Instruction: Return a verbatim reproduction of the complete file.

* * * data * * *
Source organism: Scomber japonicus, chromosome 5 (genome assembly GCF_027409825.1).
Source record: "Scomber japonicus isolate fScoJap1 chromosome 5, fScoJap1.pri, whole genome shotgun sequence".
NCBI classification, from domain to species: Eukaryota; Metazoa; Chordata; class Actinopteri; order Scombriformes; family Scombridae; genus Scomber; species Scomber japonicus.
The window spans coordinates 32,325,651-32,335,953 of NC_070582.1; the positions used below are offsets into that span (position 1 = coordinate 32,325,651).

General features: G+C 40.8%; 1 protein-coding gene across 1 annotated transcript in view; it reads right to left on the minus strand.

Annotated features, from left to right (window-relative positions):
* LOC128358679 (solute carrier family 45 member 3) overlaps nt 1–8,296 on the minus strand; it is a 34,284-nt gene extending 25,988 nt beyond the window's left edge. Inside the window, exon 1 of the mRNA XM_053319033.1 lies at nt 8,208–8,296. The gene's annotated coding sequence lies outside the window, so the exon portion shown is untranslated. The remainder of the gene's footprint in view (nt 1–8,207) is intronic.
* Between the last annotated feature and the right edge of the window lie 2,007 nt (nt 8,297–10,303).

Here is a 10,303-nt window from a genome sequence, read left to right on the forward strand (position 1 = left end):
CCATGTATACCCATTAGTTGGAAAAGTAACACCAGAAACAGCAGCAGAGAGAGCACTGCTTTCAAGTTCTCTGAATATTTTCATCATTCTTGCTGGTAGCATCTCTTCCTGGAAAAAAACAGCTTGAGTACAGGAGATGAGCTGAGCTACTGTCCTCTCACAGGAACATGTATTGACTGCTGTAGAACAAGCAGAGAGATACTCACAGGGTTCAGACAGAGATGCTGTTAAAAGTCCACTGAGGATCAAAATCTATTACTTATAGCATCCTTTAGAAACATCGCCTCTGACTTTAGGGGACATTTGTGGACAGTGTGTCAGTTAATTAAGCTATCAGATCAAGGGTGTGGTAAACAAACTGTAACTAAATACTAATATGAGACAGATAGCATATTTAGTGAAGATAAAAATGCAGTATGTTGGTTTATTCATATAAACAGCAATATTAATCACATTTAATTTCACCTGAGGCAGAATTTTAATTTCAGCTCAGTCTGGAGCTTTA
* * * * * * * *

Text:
Source organism: Scomber japonicus, chromosome 5 (genome assembly GCF_027409825.1).
Source record: "Scomber japonicus isolate fScoJap1 chromosome 5, fScoJap1.pri, whole genome shotgun sequence".
NCBI classification, from domain to species: Eukaryota; Metazoa; Chordata; class Actinopteri; order Scombriformes; family Scombridae; genus Scomber; species Scomber japonicus.
The window spans coordinates 32,325,651-32,335,953 of NC_070582.1; the positions used below are offsets into that span (position 1 = coordinate 32,325,651).

General features: G+C 40.8%; 1 protein-coding gene across 1 annotated transcript in view; it reads right to left on the minus strand.

Annotated features, from left to right (window-relative positions):
* LOC128358679 (solute carrier family 45 member 3) overlaps nt 1–8,296 on the minus strand; it is a 34,284-nt gene extending 25,988 nt beyond the window's left edge. Inside the window, exon 1 of the mRNA XM_053319033.1 lies at nt 8,208–8,296. The gene's annotated coding sequence lies outside the window, so the exon portion shown is untranslated. The remainder of the gene's footprint in view (nt 1–8,207) is intronic.
* Between the last annotated feature and the right edge of the window lie 2,007 nt (nt 8,297–10,303).

Here is a 10,303-nt window from a genome sequence, read left to right on the forward strand (position 1 = left end):
CCATGTATACCCATTAGTTGGAAAAGTAACACCAGAAACAGCAGCAGAGAGAGCACTGCTTTCAAGTTCTCTGAATATTTTCATCATTCTTGCTGGTAGCATCTCTTCCTGGAAAAAAACAGCTTGAGTACAGGAGATGAGCTGAGCTACTGTCCTCTCACAGGAACATGTATTGACTGCTGTAGAACAAGCAGAGAGATACTCACAGGGTTCAGACAGAGATGCTGTTAAAAGTCCACTGAGGATCAAAATCTATTACTTATAGCATCCTTTAGAAACATCGCCTCTGACTTTAGGGGACATTTGTGGACAGTGTGTCAGTTAATTAAGCTATCAGATCAAGGGTGTGGTAAACAAACTGTAACTAAATACTAATATGAGACAGATAGCATATTTAGTGAAGATAAAAATGCAGTATGTTGGTTTATTCATATAAACAGCAATATTAATCACATTTAATTTCACCTGAGGCAGAATTTTAATTTCAGCTCAGTCTGGAGCTTTA